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5 Scientifically Proven Natural Remedies for Pain


Over the counter pain relief is marvellous - when used in moderation. Long term use of any analgesics comes with side effects though. At a recent pain management conference Roman Cregg used the analogy of a plaster on a leaky pipe. You cover one spot just for another to then spout out and need to be treated. This happens with ibuprofen, it causes irritation of the gut and so then a patient needs to take something to prevent stomach ulcers which in turn means that they need laxatives and so on. This blog post lists my five favourite alternative remedies for pain. There is often only poor quality evidence for natural remedies because it is difficult to get research funding and ethical approval to work with vulnerable people (those living with persistent pain). The remedies below have OK to good evidence for their efficacy though. Do remember that this blog post is not an alternative to medical advice. It is more a reminder that we can use more than pills to help our pain. With that out of the way, let’s start with the most obvious remedy:

1.Heat or cold therapy.

Heat therapy is another way of describing a warm bath, hot water bottle or heat pad. Heat dilates blood vessels; increases blood flow, oxygen and nutrients to the area; and speeds up clearance of inflammatory factors. Whereas cold treatment - such as an ice pack, causes local blood vessels to constrict; reduces tissue metabolism and inflammation; and reduces the sensitivity of receptors and nerve conduction velocity. This means that the pain messaging system dials down. This meta analysis asked whether heat or cold therapy was better at preventing muscle soreness after exercise. The researchers concluded that a hot pack proved most effective and stable for pain relief, with contrast water therapy (alternating hot then cold) coming in second within 48 hours of exercise. After 48 hours, cryotherapy, which involves spending 2 minutes in a freezing cold room, provided the best pain relief. How can you apply this knowledge to your unique pain experience? Try both, try alternating, and apply this general approach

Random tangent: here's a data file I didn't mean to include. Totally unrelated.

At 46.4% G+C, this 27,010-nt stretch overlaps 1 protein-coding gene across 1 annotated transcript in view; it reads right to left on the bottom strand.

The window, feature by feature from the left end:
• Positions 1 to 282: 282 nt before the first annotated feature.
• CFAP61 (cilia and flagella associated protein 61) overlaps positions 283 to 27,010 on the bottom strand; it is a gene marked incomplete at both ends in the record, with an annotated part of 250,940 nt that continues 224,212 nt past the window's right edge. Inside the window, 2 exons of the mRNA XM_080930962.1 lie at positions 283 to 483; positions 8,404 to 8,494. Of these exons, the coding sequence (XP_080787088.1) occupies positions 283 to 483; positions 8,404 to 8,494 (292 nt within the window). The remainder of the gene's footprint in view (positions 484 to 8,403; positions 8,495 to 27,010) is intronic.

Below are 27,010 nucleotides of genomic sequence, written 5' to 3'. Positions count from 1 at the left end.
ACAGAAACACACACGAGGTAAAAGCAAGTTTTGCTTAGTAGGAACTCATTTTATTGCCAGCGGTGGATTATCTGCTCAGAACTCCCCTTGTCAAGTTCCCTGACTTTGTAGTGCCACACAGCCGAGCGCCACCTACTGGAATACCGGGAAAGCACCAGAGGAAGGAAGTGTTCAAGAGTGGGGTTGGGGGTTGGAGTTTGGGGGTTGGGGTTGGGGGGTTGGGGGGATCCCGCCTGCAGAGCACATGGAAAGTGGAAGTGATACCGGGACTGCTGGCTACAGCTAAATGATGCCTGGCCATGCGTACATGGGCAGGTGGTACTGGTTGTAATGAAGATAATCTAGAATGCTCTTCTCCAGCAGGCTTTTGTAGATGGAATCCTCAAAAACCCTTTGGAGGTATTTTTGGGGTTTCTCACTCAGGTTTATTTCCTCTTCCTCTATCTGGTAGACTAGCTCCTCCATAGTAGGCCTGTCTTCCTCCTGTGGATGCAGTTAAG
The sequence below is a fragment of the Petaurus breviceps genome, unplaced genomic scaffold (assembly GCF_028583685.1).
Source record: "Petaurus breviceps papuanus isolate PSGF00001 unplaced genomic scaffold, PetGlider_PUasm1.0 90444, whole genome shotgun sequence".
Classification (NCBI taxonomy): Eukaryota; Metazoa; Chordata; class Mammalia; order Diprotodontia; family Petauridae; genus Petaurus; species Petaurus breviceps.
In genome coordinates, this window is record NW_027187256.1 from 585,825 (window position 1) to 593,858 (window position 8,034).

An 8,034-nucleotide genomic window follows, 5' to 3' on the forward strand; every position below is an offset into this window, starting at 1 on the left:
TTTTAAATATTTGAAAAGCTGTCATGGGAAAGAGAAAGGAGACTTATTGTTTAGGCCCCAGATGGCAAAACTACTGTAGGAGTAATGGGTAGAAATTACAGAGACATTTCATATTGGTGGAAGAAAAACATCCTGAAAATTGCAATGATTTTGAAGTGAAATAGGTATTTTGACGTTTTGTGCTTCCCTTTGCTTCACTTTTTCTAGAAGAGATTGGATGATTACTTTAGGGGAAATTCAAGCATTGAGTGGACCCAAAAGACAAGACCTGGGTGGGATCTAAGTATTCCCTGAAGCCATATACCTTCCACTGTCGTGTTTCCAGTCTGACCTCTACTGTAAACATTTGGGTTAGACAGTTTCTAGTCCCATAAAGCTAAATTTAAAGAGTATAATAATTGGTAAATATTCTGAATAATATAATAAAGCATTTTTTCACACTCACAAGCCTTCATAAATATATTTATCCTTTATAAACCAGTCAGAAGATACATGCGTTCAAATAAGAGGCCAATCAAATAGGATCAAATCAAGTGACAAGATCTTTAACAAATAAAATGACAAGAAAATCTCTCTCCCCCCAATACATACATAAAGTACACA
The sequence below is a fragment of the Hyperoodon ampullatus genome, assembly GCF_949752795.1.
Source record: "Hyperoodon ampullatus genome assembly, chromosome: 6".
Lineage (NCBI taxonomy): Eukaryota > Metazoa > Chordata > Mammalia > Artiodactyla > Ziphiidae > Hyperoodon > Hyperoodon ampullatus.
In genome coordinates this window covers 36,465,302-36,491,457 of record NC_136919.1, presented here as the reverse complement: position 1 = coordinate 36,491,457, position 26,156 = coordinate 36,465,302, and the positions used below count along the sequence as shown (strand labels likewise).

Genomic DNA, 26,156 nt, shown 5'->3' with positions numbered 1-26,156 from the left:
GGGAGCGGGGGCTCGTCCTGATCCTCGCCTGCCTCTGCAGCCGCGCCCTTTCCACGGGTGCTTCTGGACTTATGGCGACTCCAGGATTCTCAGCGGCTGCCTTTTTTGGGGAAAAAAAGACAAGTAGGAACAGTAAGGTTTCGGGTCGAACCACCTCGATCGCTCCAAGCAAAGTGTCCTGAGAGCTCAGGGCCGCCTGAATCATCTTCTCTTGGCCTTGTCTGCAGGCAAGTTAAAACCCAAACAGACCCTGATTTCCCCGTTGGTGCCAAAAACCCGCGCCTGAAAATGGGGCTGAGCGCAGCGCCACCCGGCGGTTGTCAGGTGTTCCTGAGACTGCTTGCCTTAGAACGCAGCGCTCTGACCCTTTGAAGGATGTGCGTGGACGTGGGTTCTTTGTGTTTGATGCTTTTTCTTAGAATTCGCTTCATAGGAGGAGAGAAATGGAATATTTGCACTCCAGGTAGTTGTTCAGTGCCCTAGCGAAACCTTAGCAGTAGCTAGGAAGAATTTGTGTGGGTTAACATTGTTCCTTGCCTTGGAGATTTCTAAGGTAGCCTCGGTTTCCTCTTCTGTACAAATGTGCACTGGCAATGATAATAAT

2.TENS

My next favourite non-invasive and drug-free pain relief option is a TENS machine. TENS stands for Transcutaneous (through the skin) Electrical Nerve Stimulation and is a nifty little device. I explain its use in the video below so you can skip the next paragraph if you like 😉. Essentially, people aren’t entirely sure how TENS machines work but it might be that they stimulate sensory nerves with electrical currents that override or interfere with pain signals, reducing the perception of pain.  This paper concludes that there is not enough good quality research on using TENS machines for pain relief. However, in a lecture about lower back pain we all became converts when a doctor running a pain service showed that when used an hour a day for at least a week, TENS reduced pain in 70% of her sample of hundreds of people.  A  7/10 chance that it might work is worth trying. Here’s my 1 minute video



3. Capsaicin

My third favourite remedy is capsaicin After putting on a capsaicin patch there is a gradual sensation of warmth that gets hotter over time. If it feels like burning you may want to take it off. Capsaicin interferes with the transmission of pain signals from the nerves to the brain. This is called “defunctionalisation of nociceptor fibres.” It does this through two main processes. First it turns the switch off at the junction where pain messages should be passed on; and it dials down the activity of sensory nerve endings involved in the perception of pain and temperature. This article outlines the effectiveness of capsaicin prescribed by doctors for neuropathic pain with positive results. The photo here shows a packet of patches that I purchased online: